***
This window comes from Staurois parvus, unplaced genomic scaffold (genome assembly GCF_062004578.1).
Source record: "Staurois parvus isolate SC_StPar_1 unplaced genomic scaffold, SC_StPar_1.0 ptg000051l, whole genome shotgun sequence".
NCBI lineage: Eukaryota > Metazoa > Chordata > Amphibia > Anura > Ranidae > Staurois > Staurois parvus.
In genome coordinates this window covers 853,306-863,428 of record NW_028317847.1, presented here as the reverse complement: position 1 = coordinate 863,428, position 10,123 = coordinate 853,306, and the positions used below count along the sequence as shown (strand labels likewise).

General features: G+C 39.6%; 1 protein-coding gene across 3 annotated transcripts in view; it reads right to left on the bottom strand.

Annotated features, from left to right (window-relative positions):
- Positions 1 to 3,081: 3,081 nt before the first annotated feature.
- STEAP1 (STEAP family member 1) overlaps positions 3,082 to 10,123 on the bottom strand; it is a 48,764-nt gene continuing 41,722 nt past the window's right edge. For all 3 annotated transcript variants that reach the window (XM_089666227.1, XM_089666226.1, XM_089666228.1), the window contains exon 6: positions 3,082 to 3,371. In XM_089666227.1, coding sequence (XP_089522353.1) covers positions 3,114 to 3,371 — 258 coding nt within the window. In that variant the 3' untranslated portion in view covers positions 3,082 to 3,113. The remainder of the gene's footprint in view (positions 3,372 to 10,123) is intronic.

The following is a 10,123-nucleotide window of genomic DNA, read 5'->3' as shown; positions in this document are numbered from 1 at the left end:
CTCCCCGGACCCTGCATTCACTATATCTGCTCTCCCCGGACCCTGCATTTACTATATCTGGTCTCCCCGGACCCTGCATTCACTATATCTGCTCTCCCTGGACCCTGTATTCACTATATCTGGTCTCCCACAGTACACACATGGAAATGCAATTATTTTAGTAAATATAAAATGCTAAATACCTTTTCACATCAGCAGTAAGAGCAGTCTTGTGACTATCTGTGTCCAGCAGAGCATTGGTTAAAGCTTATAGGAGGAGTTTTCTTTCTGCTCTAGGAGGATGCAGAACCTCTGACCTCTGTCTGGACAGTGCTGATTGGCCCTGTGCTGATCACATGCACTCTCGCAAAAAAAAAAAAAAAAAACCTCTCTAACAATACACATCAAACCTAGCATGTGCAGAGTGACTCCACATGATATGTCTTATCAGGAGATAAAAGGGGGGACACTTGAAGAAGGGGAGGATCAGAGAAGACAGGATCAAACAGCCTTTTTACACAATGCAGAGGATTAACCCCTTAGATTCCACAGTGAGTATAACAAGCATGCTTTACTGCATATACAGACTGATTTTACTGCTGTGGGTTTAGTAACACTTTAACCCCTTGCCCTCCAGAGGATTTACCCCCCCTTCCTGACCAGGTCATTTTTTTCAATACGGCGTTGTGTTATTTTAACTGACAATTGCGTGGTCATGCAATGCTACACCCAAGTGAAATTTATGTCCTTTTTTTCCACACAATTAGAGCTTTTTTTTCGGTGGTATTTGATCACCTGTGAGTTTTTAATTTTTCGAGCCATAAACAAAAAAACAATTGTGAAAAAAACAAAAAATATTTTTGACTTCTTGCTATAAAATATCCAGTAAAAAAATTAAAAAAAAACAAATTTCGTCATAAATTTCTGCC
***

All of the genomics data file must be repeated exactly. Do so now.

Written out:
This window comes from Staurois parvus, unplaced genomic scaffold (genome assembly GCF_062004578.1).
Source record: "Staurois parvus isolate SC_StPar_1 unplaced genomic scaffold, SC_StPar_1.0 ptg000051l, whole genome shotgun sequence".
NCBI lineage: Eukaryota > Metazoa > Chordata > Amphibia > Anura > Ranidae > Staurois > Staurois parvus.
In genome coordinates this window covers 853,306-863,428 of record NW_028317847.1, presented here as the reverse complement: position 1 = coordinate 863,428, position 10,123 = coordinate 853,306, and the positions used below count along the sequence as shown (strand labels likewise).

General features: G+C 39.6%; 1 protein-coding gene across 3 annotated transcripts in view; it reads right to left on the bottom strand.

Annotated features, from left to right (window-relative positions):
- Positions 1 to 3,081: 3,081 nt before the first annotated feature.
- STEAP1 (STEAP family member 1) overlaps positions 3,082 to 10,123 on the bottom strand; it is a 48,764-nt gene continuing 41,722 nt past the window's right edge. For all 3 annotated transcript variants that reach the window (XM_089666227.1, XM_089666226.1, XM_089666228.1), the window contains exon 6: positions 3,082 to 3,371. In XM_089666227.1, coding sequence (XP_089522353.1) covers positions 3,114 to 3,371 — 258 coding nt within the window. In that variant the 3' untranslated portion in view covers positions 3,082 to 3,113. The remainder of the gene's footprint in view (positions 3,372 to 10,123) is intronic.

The following is a 10,123-nucleotide window of genomic DNA, read 5'->3' as shown; positions in this document are numbered from 1 at the left end:
CTCCCCGGACCCTGCATTCACTATATCTGCTCTCCCCGGACCCTGCATTTACTATATCTGGTCTCCCCGGACCCTGCATTCACTATATCTGCTCTCCCTGGACCCTGTATTCACTATATCTGGTCTCCCACAGTACACACATGGAAATGCAATTATTTTAGTAAATATAAAATGCTAAATACCTTTTCACATCAGCAGTAAGAGCAGTCTTGTGACTATCTGTGTCCAGCAGAGCATTGGTTAAAGCTTATAGGAGGAGTTTTCTTTCTGCTCTAGGAGGATGCAGAACCTCTGACCTCTGTCTGGACAGTGCTGATTGGCCCTGTGCTGATCACATGCACTCTCGCAAAAAAAAAAAAAAAAAACCTCTCTAACAATACACATCAAACCTAGCATGTGCAGAGTGACTCCACATGATATGTCTTATCAGGAGATAAAAGGGGGGACACTTGAAGAAGGGGAGGATCAGAGAAGACAGGATCAAACAGCCTTTTTACACAATGCAGAGGATTAACCCCTTAGATTCCACAGTGAGTATAACAAGCATGCTTTACTGCATATACAGACTGATTTTACTGCTGTGGGTTTAGTAACACTTTAACCCCTTGCCCTCCAGAGGATTTACCCCCCCTTCCTGACCAGGTCATTTTTTTCAATACGGCGTTGTGTTATTTTAACTGACAATTGCGTGGTCATGCAATGCTACACCCAAGTGAAATTTATGTCCTTTTTTTCCACACAATTAGAGCTTTTTTTTCGGTGGTATTTGATCACCTGTGAGTTTTTAATTTTTCGAGCCATAAACAAAAAAACAATTGTGAAAAAAACAAAAAATATTTTTGACTTCTTGCTATAAAATATCCAGTAAAAAAATTAAAAAAAAACAAATTTCGTCATAAATTTCTGCC